Keps became known as serious, honest beings.  As far as humans could tell, they were law abiding and had no vices.  Except, apparently, for one of them.  Shortly after arriving on Earth, Zaxar had developed a taste for alcohol.
 
That, and the inability to pay his tab at the club he’d just run out of, led to him diving headfirst into my car.  Against my better judgement, Zaxar and I have been friends ever since.
 
We made it to my place without any more surprises.  He was quite a talker, very charismatic.  Any reservations I had about a drunk reptile from a distant star were dissipated by the volume and humor of his dialog.
 
Things changed when we entered my apartment.  Before I had time to consider what might happen next, Zaxar curled up in a ball under the kitchen table.  His tail draped over his face, covering his eyes.  He began snoring.
 
He was still snoring at 6am as I left for work.  That evening, when I pulled into the apartment lot, there were official looking cars parked everywhere.  Large men in black suits were speaking into microphone headsets.  I was pretty sure it had something to do with Zaxar.
 
Any doubt was dispelled when I recognized one of the men standing outside my door.  As far as I knew, this was the first time the Vice President of the United States had visited Pine Valley Apartments.
 
Several lizards were among the entourage.  One introduced himself and things started to make sense.  “My name is Mouaritza, I am the manager overseeing the Mars terraforming project.  Zaxar is my son.”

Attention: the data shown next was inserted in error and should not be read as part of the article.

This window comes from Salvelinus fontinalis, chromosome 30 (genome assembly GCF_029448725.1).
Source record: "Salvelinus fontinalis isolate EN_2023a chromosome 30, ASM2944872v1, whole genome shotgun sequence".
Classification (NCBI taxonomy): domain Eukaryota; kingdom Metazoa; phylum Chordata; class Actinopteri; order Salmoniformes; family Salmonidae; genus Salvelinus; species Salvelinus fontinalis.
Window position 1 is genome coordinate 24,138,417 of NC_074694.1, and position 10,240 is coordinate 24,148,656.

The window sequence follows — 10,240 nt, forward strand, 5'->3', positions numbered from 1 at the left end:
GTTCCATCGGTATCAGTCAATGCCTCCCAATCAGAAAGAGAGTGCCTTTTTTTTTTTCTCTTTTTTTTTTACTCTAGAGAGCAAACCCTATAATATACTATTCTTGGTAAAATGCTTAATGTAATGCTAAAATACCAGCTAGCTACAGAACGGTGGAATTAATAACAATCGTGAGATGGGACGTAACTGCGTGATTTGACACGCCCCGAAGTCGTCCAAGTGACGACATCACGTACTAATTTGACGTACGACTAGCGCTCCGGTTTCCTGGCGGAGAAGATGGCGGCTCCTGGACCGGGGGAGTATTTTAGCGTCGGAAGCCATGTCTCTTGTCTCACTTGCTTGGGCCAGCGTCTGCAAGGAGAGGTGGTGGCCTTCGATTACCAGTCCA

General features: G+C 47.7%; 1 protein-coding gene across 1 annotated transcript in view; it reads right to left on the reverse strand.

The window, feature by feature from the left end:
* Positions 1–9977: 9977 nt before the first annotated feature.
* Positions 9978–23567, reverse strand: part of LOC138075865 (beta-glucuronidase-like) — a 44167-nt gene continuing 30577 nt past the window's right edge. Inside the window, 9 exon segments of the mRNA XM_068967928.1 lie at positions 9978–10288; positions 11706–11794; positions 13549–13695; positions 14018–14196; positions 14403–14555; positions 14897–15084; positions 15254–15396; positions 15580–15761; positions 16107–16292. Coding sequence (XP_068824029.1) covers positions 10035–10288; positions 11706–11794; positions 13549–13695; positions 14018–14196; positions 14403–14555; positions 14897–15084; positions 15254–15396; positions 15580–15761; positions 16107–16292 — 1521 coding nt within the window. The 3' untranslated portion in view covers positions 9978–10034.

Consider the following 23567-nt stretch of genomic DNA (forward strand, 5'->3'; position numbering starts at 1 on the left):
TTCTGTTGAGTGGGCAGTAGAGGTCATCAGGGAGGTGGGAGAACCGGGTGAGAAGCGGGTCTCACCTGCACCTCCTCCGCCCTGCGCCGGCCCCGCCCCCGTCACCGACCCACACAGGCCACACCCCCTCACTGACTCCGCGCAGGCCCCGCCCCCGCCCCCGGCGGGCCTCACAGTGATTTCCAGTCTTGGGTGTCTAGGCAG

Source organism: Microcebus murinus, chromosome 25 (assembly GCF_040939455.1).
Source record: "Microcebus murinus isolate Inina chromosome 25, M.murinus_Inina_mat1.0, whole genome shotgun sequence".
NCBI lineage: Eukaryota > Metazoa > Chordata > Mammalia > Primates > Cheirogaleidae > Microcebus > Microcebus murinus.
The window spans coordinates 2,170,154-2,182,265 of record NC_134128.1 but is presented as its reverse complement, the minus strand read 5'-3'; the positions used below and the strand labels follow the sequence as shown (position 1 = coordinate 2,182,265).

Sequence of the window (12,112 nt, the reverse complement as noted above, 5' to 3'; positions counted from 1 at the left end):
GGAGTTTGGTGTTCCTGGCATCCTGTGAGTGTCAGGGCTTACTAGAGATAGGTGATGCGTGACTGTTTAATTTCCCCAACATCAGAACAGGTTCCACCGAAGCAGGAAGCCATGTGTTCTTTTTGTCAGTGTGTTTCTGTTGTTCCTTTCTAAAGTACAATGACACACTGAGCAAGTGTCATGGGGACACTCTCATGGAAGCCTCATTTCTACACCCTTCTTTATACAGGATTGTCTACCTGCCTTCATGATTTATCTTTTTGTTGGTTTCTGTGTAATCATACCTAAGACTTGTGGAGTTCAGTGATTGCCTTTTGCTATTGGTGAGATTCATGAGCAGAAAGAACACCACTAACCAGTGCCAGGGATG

Turns out lizards were a lot more like humans than I figured.  Mouaritza was a scientist, an entrepreneur, and a workaholic, who achieved fortune and fame early in his career.  He wasn’t just a passenger on the huge spaceship, his corporation owned a share of it.
 
Zaxar lived his entire life immersed in the trappings of wealth.  He was a classic example of a spoiled brat.  I’d grown up with a few of those.  Mouaritza finished his story with a convincing argument: 
 
“I’ll be honest with you, the only reason I brought Zaxar with me was to keep an eye on him.  He was a source of constant trouble at home, and things have gotten worse on Earth.  That leads me to you.  Zaxar likes you.  He says he trusts you.  As you learned last night, he can’t be trusted.  Which is why I want to hire you.  Officially, the job title is ‘Earth Liaison Analyst’, but in reality you will be my son’s babysitter.  I took the liberty of inquiring about your salary.  I will triple it.  You’ll also have an expense account at your discretion.”
 
Mouaritza made sure Smith Industries didn’t mind me quitting without a two week notice.  Funny how a phone call from the Vice President can influence people.  I started my new job that night.
 
I wouldn’t trade it for any job I know of, except maybe if I could play guitar like Eddie Van Halen.  Short of that, I’ve got it made.  Being a professional babysitter isn’t all fun and games, though.  Zaxar can be a pain in the ass.